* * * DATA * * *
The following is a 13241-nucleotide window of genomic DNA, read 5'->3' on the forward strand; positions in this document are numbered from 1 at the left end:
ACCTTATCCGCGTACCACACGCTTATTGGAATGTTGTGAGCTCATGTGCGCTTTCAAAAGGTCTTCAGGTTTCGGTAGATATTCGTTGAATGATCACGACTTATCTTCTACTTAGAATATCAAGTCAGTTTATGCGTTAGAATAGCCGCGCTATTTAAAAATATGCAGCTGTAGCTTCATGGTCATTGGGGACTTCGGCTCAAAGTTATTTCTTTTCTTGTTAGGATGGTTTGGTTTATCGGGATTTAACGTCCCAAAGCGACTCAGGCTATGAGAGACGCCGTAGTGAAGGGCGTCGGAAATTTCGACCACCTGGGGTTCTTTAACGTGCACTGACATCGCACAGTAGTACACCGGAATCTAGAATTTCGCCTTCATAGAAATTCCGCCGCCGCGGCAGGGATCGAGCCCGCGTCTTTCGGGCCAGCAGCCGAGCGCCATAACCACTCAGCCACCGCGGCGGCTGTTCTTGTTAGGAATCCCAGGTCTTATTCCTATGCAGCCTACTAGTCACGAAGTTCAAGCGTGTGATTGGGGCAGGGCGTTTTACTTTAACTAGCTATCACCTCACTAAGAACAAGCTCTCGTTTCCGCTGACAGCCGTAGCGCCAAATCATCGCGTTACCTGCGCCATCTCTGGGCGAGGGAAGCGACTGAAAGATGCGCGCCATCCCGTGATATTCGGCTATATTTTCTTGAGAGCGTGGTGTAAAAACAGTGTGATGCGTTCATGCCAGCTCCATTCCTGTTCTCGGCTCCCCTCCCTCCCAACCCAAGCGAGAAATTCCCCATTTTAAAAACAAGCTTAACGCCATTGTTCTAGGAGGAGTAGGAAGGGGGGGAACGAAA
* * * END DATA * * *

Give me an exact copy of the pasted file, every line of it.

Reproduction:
The following is a 13241-nucleotide window of genomic DNA, read 5'->3' on the forward strand; positions in this document are numbered from 1 at the left end:
ACCTTATCCGCGTACCACACGCTTATTGGAATGTTGTGAGCTCATGTGCGCTTTCAAAAGGTCTTCAGGTTTCGGTAGATATTCGTTGAATGATCACGACTTATCTTCTACTTAGAATATCAAGTCAGTTTATGCGTTAGAATAGCCGCGCTATTTAAAAATATGCAGCTGTAGCTTCATGGTCATTGGGGACTTCGGCTCAAAGTTATTTCTTTTCTTGTTAGGATGGTTTGGTTTATCGGGATTTAACGTCCCAAAGCGACTCAGGCTATGAGAGACGCCGTAGTGAAGGGCGTCGGAAATTTCGACCACCTGGGGTTCTTTAACGTGCACTGACATCGCACAGTAGTACACCGGAATCTAGAATTTCGCCTTCATAGAAATTCCGCCGCCGCGGCAGGGATCGAGCCCGCGTCTTTCGGGCCAGCAGCCGAGCGCCATAACCACTCAGCCACCGCGGCGGCTGTTCTTGTTAGGAATCCCAGGTCTTATTCCTATGCAGCCTACTAGTCACGAAGTTCAAGCGTGTGATTGGGGCAGGGCGTTTTACTTTAACTAGCTATCACCTCACTAAGAACAAGCTCTCGTTTCCGCTGACAGCCGTAGCGCCAAATCATCGCGTTACCTGCGCCATCTCTGGGCGAGGGAAGCGACTGAAAGATGCGCGCCATCCCGTGATATTCGGCTATATTTTCTTGAGAGCGTGGTGTAAAAACAGTGTGATGCGTTCATGCCAGCTCCATTCCTGTTCTCGGCTCCCCTCCCTCCCAACCCAAGCGAGAAATTCCCCATTTTAAAAACAAGCTTAACGCCATTGTTCTAGGAGGAGTAGGAAGGGGGGGAACGAAA